Can gay couples share a room in a Christian B&B?

The new laws on sexual discrimination continue to make their presence felt. What do you do if you’re a gay couple on holiday looking for a B&B? I’ve done it – ring the bell, ask for a double room, wonder what kind of reaction we will get. A couple holidaying in Cornwall who had pre-booked got the ‘Christian’ response.

Martin Hall and Steven Paddy, a gay couple who are civil partners booked a double room in the Chymorvah Private Hotel in Marazion near Penzance in November 2008. When they arrived they were told that the hotel could not honour the booking. Peter and Hazelmary Bull, the owners, both Christians, refused to allow them to stay in a room together. (Pictures of the double rooms gay couples are not allowed to sleep in accompany this blog.)

Martin and Steven have launched a county court claim seeking up to £5,000 in damages alleging “direct discrimination on the grounds of sexual orientation”.

The owners defended the ban saying that they have always barred unmarried couples, whether gay or straight, from sharing a bed. Mrs Bull said: “In 26 years we have never really had a problem with it. I have found people to be very good and understanding. They realise that they are pursuing one lifestyle while we are pursuing another. “I suppose we knew there would be problems with the new law, but I can’t change my beliefs and faith because of that.”

Well, times and the law have changed. You could do things in business 26 years ago that you can’t do now, and for lesbian and gay couples, that’s real progress.

The hotel’s website states: “Here at Chymorvah we have few rules, but please note that as Christians we have a deep regard for marriage (being the union of one man to one woman for life to the exclusion of all others). Therefore, although we extend to all a warm welcome to our home, our double bedded accommodation is not available to unmarried couples – Thank you.”

Mr and Mrs Bull think they are entitled to police the morality of other people. If they had couples to stay in their private house, friends who they thought shouldn’t share a bed, then their might be an uncomfortable conversation and the couple might agree and sleep separately or walk out in a huff. But the Bulls are running a business and the laws of this country apply to them.

The Bulls’ solicitor, Tom Ellis, has said he will argue that the Equality Act infringes their human rights as Christians. He said: “Under the European Convention on Human Rights, people are able to hold a religious belief and manifest it in the way they act.”

The increasingly familiar argument appears, that it is Christians who need protection of their human rights to enable them to hold their religious beliefs and act accordingly. No-one is preventing them from doing that, only of not infringing inappropriately on the lives of others.

All this will change when the churches let go of their sexual prejudices against LGBT people. Christians do not have a human right to be prejudiced.

Comments

  1. Göran Koch-Swahne says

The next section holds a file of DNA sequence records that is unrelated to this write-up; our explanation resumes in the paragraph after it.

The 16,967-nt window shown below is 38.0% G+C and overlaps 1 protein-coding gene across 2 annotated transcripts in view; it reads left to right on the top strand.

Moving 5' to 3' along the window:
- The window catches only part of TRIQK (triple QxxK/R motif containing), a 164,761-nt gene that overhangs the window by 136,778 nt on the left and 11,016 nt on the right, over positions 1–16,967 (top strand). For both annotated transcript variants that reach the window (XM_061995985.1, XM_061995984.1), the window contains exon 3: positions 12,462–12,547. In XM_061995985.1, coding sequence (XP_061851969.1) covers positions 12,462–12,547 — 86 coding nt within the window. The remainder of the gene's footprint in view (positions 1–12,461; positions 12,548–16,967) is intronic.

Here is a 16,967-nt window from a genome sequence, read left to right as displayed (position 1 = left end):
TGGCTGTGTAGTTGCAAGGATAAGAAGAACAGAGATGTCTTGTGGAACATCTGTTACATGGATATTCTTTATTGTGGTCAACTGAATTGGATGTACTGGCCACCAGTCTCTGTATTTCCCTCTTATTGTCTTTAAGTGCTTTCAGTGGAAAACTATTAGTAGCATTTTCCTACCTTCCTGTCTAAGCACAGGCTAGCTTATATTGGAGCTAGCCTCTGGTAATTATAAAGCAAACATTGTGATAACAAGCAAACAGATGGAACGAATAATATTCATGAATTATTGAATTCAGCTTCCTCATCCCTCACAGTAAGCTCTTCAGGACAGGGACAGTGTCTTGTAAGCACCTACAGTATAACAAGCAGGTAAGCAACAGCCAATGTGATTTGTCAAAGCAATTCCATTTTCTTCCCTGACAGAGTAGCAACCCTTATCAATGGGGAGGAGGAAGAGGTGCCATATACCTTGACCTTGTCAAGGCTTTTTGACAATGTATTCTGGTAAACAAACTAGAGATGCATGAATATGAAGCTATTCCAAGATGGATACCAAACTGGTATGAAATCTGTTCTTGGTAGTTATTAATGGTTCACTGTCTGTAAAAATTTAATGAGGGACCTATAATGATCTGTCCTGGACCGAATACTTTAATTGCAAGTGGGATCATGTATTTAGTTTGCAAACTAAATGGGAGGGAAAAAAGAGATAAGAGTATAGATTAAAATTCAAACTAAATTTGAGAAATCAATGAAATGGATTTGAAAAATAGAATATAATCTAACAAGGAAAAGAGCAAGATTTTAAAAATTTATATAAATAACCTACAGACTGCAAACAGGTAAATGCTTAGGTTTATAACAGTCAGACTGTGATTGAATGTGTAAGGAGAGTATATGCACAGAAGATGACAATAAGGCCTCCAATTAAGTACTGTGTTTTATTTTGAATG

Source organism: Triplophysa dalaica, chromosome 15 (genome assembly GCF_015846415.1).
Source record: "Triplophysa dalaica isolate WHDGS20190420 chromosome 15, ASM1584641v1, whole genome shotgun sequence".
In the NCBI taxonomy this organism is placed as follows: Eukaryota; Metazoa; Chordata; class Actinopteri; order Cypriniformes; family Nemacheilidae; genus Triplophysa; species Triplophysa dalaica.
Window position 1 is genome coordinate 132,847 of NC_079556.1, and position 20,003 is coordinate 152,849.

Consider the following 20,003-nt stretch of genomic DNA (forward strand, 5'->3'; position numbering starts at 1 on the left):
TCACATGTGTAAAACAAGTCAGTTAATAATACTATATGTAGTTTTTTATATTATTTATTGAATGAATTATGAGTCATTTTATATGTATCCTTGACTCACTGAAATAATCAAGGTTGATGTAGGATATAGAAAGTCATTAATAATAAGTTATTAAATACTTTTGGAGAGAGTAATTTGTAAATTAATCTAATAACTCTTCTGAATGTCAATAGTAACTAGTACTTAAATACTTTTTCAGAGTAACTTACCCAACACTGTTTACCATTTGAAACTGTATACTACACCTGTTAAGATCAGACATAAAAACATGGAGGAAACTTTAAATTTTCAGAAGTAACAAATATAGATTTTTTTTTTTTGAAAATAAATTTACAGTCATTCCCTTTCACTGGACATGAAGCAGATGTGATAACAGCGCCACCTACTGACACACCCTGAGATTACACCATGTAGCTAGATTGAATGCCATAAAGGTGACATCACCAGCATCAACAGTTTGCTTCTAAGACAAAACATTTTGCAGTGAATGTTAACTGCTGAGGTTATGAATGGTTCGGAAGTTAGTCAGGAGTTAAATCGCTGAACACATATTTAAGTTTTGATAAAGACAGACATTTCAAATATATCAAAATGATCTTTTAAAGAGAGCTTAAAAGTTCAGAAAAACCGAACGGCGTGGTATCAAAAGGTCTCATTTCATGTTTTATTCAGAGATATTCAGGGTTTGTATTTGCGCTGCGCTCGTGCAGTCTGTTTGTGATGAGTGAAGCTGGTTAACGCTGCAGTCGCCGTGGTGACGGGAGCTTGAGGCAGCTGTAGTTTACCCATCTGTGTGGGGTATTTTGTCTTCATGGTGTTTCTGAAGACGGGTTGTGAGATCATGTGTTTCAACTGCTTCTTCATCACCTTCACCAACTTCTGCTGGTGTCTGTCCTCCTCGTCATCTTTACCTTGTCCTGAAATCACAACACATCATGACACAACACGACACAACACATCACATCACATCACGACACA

But are they pursuing this “lifestyle” for themselves, or only for others?

    It seems to me they are unable to tell the difference ;=)

    The mixis of Subjects is a prominent criterion for most disorders ;=)

    I think the court deliberations turn about this question…

  2. Erika Baker says

    Legalities aside – why would you want to stay in a place that tells you in advance that you wouldn’t be made to feel welcome?

  3. David |Dah • veed| says

    My question as well Erika. If the warning is on the website, why subject yourself to the obviously uncomfortable situation that will follow if you try to impose yourself where you are not wanted.

    I support public accommodation laws which demand nondiscrimination, but imposing yourself on a small, privately held business; a hair salon, a B&B, a plumber, etc., is purposely looking for a fight.

    But if the Hilton, the Marriott, or the Sheraton will not rent you a room, I say, "Give 'em h*ll Mary! Give 'em h*ll!"

  4. Alex says

    What I don’t get is that presumably the Bulls believe that everyone has sinned and fallen short, so why are they only excluding the ones who they think might sin sexually?

    I guess excluding all sinners could be quite bad for business though, hence their decision to just allow the ones in lovely nuclear families.

    I’m sure that’s exactly what Jesus would have done.

  5. Colin Coward says

    I don’t understand why anyone would book into a hotel knowing the place has rules which make it impossible for gay couples to share a room. Is it possible this couple booked in deliberately, to provoke what happened, and thus the news story?

    It could be a good test case for the new law. I am also wondering whether putting such a condition on their web site is in itself in contravention of the law. Does anyone know?

  6. Paul (A.) says

    Do the Bulls bar married couples where one partner has a prior divorce?

    Do they even ask?

    Assuming not, they have every right to lose the inevitable lawsuit.

  7. Anonymous says

    Well, within the last 50 years Homosexuality was illegal in the UK, Why?, probably because the Uk had more moral standards than today. But this caused much suffering to those concerned at the time, I don't think that is an excuse to drag Mr & Mrs Bull over the coals for maintaining these Christian morals, which most people seem to appretiate anyway !

  8. Colin Coward says

    Anonymous, why do you need to hide your identity? I am sure you have good reasons to maintain secrecy. You hold to Christian moral values which are different from mine. The majority of people in the country absolutely do not appreciate the prejuice and bigotry towards gay people that a tiny minority in the church, conservative Christians, are obsessed about.

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